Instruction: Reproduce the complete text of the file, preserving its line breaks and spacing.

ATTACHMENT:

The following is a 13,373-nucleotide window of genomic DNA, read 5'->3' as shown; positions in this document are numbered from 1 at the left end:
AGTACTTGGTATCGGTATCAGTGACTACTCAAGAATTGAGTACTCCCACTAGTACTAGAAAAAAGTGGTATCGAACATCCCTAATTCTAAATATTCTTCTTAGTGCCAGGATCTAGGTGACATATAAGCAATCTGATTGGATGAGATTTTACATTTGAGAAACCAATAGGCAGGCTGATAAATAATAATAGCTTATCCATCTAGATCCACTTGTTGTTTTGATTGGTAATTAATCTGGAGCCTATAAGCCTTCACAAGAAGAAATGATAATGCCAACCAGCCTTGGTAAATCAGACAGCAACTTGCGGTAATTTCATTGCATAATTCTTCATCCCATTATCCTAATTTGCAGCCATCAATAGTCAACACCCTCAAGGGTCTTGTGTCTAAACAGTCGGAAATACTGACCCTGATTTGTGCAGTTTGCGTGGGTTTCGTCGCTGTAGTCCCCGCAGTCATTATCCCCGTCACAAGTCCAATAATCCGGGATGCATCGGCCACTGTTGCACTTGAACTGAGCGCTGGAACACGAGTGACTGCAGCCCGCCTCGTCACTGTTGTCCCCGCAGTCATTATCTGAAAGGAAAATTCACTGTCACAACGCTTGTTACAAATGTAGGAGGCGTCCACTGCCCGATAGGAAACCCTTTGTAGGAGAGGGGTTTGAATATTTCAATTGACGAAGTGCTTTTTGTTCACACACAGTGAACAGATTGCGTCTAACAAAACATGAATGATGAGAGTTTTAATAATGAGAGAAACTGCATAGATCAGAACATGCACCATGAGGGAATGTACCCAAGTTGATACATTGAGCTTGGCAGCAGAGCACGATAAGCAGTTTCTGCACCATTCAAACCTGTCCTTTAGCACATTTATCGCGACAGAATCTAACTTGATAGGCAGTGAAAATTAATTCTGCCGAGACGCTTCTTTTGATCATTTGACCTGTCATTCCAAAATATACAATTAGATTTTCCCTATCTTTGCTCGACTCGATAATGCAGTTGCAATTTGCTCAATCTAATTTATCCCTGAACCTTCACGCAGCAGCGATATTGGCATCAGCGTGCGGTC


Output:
The following is a 13,373-nucleotide window of genomic DNA, read 5'->3' as shown; positions in this document are numbered from 1 at the left end:
AGTACTTGGTATCGGTATCAGTGACTACTCAAGAATTGAGTACTCCCACTAGTACTAGAAAAAAGTGGTATCGAACATCCCTAATTCTAAATATTCTTCTTAGTGCCAGGATCTAGGTGACATATAAGCAATCTGATTGGATGAGATTTTACATTTGAGAAACCAATAGGCAGGCTGATAAATAATAATAGCTTATCCATCTAGATCCACTTGTTGTTTTGATTGGTAATTAATCTGGAGCCTATAAGCCTTCACAAGAAGAAATGATAATGCCAACCAGCCTTGGTAAATCAGACAGCAACTTGCGGTAATTTCATTGCATAATTCTTCATCCCATTATCCTAATTTGCAGCCATCAATAGTCAACACCCTCAAGGGTCTTGTGTCTAAACAGTCGGAAATACTGACCCTGATTTGTGCAGTTTGCGTGGGTTTCGTCGCTGTAGTCCCCGCAGTCATTATCCCCGTCACAAGTCCAATAATCCGGGATGCATCGGCCACTGTTGCACTTGAACTGAGCGCTGGAACACGAGTGACTGCAGCCCGCCTCGTCACTGTTGTCCCCGCAGTCATTATCTGAAAGGAAAATTCACTGTCACAACGCTTGTTACAAATGTAGGAGGCGTCCACTGCCCGATAGGAAACCCTTTGTAGGAGAGGGGTTTGAATATTTCAATTGACGAAGTGCTTTTTGTTCACACACAGTGAACAGATTGCGTCTAACAAAACATGAATGATGAGAGTTTTAATAATGAGAGAAACTGCATAGATCAGAACATGCACCATGAGGGAATGTACCCAAGTTGATACATTGAGCTTGGCAGCAGAGCACGATAAGCAGTTTCTGCACCATTCAAACCTGTCCTTTAGCACATTTATCGCGACAGAATCTAACTTGATAGGCAGTGAAAATTAATTCTGCCGAGACGCTTCTTTTGATCATTTGACCTGTCATTCCAAAATATACAATTAGATTTTCCCTATCTTTGCTCGACTCGATAATGCAGTTGCAATTTGCTCAATCTAATTTATCCCTGAACCTTCACGCAGCAGCGATATTGGCATCAGCGTGCGGTC